The economic collapse that followed the Panic of 1873 helped doom the South’s brief experiment with interracial democracy during Reconstruction, and saw the Democrats take back the House for the first time since the Civil War ended. The depression had tremendous political consequences beyond just the direct results, accelerating the Republican retreat from the cause of Black rights. Victory can discredit some ideologies while legitimizing others, shifting the political landscape and altering the incentives of parties to pursue one cause or abandon another.

After the 1884 election, Frederick Douglass expressed disbelief that Democrats had been returned to the White House, having been so strongly associated with the Confederacy’s attempt to destroy the Union over slavery less than two decades earlier, noting that the conventional wisdom was that “many years must elapse before it could again be trusted with the reins of the National Government.” Nevertheless, Douglass wrote, “events show that little dependence can be wisely placed upon the political stability of the masses. Popularity today is, with them, no guaranty of popularity tomorrow. ”

A second Trump victory, enhanced by popular legitimacy, would be far more dangerous than the first. Trump’s entourage would have the benefit of experience and hindsight, and greater ideological commitment from the Republican Party at large. It would be led by an extreme vanguard that would interpret a popular victory as legitimation of their belief in a racially and religiously exclusive conception of American citizenship, disdain for the fundamental rights of minorities, and desire to eliminate democratic political competition. It would face fewer obstacles from a weak and divided Democratic Party, and less skepticism from a press whose coverage is shaped by a desire to speak with a voice that occupies what their owners and managers believe to be the political middle. The dangers of federal power resting in the hands of people who are convinced that they are justified in using violence to assume it should be obvious.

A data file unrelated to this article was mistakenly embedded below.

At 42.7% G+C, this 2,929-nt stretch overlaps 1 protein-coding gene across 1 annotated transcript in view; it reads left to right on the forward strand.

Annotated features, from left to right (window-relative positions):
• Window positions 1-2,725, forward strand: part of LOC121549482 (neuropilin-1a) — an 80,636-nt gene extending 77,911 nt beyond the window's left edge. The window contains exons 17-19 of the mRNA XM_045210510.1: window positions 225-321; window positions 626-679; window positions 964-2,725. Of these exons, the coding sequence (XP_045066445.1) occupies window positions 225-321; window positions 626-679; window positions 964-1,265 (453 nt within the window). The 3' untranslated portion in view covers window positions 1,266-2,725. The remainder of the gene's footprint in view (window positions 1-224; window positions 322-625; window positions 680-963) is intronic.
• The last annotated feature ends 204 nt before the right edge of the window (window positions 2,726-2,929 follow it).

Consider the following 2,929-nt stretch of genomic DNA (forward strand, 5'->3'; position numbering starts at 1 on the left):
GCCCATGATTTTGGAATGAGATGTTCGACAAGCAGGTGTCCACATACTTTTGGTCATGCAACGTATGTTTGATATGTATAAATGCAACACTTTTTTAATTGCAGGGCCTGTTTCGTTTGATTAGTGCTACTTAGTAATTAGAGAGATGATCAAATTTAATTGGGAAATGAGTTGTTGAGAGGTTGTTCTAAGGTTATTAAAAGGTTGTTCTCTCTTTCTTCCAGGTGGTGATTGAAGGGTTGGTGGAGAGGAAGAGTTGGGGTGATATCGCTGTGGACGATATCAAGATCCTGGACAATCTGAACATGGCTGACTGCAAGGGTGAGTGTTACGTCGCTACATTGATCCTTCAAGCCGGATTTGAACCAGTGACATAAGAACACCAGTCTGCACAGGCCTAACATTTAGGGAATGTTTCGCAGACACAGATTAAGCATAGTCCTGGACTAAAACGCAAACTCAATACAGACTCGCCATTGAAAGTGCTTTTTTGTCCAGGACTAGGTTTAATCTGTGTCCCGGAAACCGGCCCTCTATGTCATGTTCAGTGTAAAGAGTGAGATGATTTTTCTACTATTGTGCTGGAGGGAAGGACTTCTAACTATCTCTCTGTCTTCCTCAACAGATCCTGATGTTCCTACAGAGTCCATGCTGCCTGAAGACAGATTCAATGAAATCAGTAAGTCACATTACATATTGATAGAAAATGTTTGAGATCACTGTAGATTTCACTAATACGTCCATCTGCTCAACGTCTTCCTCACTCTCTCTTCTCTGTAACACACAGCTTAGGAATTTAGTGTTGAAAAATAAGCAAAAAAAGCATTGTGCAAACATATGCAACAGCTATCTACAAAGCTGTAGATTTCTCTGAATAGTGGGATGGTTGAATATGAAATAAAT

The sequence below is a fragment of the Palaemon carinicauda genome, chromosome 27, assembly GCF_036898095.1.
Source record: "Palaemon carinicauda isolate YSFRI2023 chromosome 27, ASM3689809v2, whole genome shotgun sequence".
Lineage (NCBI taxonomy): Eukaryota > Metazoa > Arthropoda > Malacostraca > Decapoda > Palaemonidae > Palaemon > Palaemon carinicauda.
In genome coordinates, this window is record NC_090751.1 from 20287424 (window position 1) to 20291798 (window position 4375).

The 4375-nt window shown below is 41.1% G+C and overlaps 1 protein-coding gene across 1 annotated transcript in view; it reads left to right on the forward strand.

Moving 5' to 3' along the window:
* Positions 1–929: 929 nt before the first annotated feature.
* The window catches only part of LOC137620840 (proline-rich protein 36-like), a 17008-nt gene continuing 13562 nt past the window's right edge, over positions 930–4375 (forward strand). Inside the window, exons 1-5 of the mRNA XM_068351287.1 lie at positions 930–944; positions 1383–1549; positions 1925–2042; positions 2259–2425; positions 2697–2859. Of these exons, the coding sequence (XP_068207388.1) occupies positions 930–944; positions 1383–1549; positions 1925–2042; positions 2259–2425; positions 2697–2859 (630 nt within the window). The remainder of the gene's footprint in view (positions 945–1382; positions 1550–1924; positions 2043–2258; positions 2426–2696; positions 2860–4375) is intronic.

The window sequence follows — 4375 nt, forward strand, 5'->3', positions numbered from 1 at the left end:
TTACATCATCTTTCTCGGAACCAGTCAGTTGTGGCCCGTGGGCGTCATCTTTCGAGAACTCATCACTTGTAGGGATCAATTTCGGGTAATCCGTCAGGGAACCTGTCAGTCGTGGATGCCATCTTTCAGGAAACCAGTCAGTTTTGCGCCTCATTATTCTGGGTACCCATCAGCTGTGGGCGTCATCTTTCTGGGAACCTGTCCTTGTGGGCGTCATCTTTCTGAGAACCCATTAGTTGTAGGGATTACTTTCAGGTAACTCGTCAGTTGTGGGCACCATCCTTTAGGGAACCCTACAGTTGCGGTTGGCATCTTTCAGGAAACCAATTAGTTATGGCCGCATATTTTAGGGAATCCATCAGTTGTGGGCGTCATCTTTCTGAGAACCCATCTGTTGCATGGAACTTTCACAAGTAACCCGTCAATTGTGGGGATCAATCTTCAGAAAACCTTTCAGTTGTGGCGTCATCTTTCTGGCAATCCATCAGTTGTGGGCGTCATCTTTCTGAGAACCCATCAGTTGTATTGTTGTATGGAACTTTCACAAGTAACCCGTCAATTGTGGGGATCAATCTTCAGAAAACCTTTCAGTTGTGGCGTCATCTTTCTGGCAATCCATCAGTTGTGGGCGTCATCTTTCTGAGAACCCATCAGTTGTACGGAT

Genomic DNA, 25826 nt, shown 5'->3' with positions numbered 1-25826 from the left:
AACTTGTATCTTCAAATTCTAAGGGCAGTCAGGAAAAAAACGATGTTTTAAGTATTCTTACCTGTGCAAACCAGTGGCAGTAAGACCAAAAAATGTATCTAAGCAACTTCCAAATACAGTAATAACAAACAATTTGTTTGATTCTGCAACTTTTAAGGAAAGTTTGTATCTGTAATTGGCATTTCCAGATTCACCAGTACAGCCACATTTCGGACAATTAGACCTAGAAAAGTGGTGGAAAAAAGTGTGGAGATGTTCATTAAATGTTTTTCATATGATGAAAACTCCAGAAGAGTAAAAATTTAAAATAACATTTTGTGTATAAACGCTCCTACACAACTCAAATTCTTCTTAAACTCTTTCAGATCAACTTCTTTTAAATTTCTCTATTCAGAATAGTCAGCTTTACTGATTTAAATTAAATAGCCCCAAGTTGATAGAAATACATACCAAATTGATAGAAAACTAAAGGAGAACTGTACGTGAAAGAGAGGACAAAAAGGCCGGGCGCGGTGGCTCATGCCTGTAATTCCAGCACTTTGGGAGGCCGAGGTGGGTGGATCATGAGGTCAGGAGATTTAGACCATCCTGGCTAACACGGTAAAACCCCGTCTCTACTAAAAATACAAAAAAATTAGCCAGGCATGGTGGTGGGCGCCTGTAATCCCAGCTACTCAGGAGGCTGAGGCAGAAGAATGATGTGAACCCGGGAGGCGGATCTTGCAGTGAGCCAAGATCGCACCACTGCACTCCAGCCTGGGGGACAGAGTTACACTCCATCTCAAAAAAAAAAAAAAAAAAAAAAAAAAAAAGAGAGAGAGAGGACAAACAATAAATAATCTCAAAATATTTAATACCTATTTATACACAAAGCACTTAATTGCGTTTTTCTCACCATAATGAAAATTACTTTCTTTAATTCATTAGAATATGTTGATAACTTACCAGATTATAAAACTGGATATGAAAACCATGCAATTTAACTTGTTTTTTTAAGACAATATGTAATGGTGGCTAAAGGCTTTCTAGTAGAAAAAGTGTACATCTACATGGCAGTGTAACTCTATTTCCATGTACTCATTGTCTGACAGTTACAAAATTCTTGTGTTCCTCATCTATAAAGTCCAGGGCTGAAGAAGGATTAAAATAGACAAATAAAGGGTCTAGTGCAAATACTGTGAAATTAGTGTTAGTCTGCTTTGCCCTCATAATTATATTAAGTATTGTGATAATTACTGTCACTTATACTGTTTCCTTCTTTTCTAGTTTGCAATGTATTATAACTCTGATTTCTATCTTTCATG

This reality can be observed in the right’s reaction to the attempted putsch on January 6 and its eventual embrace of the rioters’ goals, if not explicitly their methods. A year after furious Trump supporters ransacked the Capitol, they have become martyrs, their purpose has been mythologized, and their cause has become celebrated. In Congress, the Republican leadership has purged legislators with the temerity to investigate a violent attempted overthrow of an American election and seek to hold those responsible to account. Across the nation, Trump supporters have sought to place themselves in key positions in state election machinery, in the hope that if Trump runs and loses again, they will be able to reverse his loss.

These Trump supporters have justified their actions by insisting on the Trump-inspired fiction that Trump’s defeat was due to fraud. But this fraud is defined not as the presence of election interference, but as the ability of the rival party to contest and win elections in the first place.

None of this is to diminish the risks of election subversion or the flaws in the American system, among them the ability of a party with minority support to win power utilizing the counter-majoritarian levers of that system. The Electoral College thwarts popular will to no civic advantage. The Supreme Court remains hostile to any methods that would strengthen democracy and indifferent to those that undermine it. The ability of legislators to gerrymander themselves into office regardless of public opposition makes a mockery of the concept of popular sovereignty. The increasing radicalism of the Trumpian right, and its refusal to recognize the legitimacy of any political coalition that does not share its identity or politics, is itself an outgrowth of these circumstances.

But the most immediate threat to American democracy may not be the willingness of Trumpist toadies to manipulate election administration, but the White House’s failure to curtail the pandemic and ensure the broad-based prosperity that the former vice president vowed to provide. If the nation continues on this course, Trump may return to office not only with popular legitimacy, but with what he and his cronies will interpret as a mandate to pursue an authoritarian agenda Americans were only barely spared the last time around.